A US whitepaper has found that current hotel industry employees are positive about the industry, saying they feel valued and have a strong sense of belonging, but would like to see some changes including better flexibility and transparency about pay.
The whitepaper, titled Overcoming the Talent Shortage in the US Hotel Industry, found that current employees are more likely to feel that employment in the industry is accessible, provides valuable skills development, and oﬀers good opportunities to build a successful career.
Released by the NYU School of Professional Studies Jonathan M. Tisch Center of Hospitality and Boston Consulting Group (BCG), the whitepaper involved consultation with hotel industry leaders in the US, including the American Hotel and Lodging Association (AHLA), as well as a survey of over a thousand current, former, and prospective employees of the hotel, restaurant and retail industries.
The whitepaper addresses the most important factors when considering a hotel job by cohort, leading routes into the US hotel industry, and current employees’ perceptions about the hotel industry.
The research found that pay and flexibility were leading factors for entrance and retention of employees, and identified key reasons why former employees left the industry including compensation and benefits being the primary reason, followed by identity and self-development, workplace climate, and flexibility and workplace balance.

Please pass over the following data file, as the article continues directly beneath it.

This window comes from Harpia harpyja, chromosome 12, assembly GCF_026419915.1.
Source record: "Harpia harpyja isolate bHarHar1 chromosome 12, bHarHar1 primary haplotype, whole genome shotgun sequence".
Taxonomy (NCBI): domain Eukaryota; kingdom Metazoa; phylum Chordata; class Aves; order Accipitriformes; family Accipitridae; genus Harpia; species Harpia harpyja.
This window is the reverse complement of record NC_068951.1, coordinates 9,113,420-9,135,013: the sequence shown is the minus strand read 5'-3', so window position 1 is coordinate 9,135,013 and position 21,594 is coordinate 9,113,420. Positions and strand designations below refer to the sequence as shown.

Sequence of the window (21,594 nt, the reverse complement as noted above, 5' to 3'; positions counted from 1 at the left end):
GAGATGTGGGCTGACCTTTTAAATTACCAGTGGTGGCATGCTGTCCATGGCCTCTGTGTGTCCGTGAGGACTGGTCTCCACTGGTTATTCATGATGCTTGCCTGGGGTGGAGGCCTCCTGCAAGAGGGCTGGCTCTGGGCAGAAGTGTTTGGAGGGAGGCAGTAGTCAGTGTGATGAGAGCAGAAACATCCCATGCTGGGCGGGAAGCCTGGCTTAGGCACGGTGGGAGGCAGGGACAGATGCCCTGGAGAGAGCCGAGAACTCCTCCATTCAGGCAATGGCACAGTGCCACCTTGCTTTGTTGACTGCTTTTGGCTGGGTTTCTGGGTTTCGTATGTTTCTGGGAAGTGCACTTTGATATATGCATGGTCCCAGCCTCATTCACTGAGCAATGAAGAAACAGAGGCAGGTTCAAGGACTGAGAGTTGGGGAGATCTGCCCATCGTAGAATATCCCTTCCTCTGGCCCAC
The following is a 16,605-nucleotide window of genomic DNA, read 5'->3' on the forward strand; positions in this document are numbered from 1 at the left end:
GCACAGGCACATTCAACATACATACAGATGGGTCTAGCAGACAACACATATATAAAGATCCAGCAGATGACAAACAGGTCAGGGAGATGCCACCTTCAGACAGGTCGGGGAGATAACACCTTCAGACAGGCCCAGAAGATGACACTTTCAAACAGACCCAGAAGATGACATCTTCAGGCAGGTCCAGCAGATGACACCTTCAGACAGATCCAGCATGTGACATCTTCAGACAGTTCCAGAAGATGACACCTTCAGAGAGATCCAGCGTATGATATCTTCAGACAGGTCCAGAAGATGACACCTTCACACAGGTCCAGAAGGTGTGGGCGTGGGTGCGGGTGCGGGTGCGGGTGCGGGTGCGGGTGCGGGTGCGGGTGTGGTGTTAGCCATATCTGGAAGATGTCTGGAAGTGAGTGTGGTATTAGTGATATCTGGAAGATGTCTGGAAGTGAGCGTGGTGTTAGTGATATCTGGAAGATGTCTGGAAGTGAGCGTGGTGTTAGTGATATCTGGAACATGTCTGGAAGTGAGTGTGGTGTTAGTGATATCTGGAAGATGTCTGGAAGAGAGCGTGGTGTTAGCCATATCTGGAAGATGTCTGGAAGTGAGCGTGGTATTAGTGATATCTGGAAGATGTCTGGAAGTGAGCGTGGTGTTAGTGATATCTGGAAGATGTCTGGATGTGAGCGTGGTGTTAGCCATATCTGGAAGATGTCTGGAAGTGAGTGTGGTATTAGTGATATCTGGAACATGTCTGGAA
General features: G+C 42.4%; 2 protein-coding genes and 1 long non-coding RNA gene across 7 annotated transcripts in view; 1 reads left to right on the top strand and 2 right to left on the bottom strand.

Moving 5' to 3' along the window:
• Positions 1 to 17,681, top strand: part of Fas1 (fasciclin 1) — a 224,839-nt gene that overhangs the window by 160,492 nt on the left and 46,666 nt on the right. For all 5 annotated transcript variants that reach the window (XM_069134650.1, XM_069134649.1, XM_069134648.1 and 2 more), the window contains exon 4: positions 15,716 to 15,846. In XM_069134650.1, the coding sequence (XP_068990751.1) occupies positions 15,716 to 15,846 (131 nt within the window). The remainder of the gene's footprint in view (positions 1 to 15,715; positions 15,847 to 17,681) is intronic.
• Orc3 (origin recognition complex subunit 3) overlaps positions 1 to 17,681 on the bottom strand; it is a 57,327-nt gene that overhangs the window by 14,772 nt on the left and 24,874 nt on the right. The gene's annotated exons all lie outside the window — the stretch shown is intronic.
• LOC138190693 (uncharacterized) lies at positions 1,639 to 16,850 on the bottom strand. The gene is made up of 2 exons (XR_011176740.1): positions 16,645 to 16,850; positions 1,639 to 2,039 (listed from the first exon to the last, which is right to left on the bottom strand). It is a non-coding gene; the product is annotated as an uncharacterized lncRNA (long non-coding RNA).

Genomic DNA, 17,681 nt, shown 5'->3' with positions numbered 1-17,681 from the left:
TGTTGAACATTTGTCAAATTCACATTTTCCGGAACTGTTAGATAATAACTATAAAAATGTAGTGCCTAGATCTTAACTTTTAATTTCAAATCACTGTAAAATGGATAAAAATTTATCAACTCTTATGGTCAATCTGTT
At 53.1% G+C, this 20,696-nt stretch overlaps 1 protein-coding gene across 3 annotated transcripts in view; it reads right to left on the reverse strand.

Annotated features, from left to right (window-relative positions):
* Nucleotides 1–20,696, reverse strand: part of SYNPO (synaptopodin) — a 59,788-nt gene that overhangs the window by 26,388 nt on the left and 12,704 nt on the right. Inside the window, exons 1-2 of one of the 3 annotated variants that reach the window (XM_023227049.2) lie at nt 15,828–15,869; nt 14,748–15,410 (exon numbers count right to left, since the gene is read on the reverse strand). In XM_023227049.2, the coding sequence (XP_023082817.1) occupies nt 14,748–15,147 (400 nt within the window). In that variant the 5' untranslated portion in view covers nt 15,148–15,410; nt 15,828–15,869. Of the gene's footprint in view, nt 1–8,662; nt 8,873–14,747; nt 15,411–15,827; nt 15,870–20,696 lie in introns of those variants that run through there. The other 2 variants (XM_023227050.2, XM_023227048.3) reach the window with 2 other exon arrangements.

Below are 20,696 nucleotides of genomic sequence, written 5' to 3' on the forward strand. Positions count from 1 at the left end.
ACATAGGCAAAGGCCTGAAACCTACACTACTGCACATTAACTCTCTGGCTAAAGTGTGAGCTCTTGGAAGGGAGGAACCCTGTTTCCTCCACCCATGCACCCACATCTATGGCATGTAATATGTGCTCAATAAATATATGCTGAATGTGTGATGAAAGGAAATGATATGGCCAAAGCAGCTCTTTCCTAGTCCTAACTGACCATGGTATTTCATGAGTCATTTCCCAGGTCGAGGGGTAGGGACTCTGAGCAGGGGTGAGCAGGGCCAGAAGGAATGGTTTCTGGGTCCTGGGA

“We are, once again, greatly energized about the critical research the Jonathan M. Tisch Center of Hospitality and Boston Consulting Group have been able to conduct through this collaboration,” said Jonathan M. Tisch Chaired Professor and Associate Dean, NYU SPS Jonathan M. Tisch Center of Hospitality, Nicolas Graf.
“The findings provide helpful insights to leaders in the hotel industry as well as a defined path for moving forward.”
The whitepaper found that the industry can become a far more attractive employer by taking action in certain well-deﬁned areas.
“As the hospitality industry continues to rebound from the effects of COVID-19, it is especially critical that hoteliers understand and implement innovative talent acquisition and retention practices,” said Boston Consulting Group Managing Director and Partner, Tom McCaleb.
“According to our latest survey with the Tisch Center, a majority of hotel workers agree that the industry offers valuable developmental opportunities to help them succeed in their careers. That said, these workers are calling for more flexibility, transparency when it comes to pay, and clearer career pathways in order to maximize the appeal of work in the hotel industry. Our latest research examines actionable practices the industry can deploy to attract new talent while retaining the strong employees already in the field.”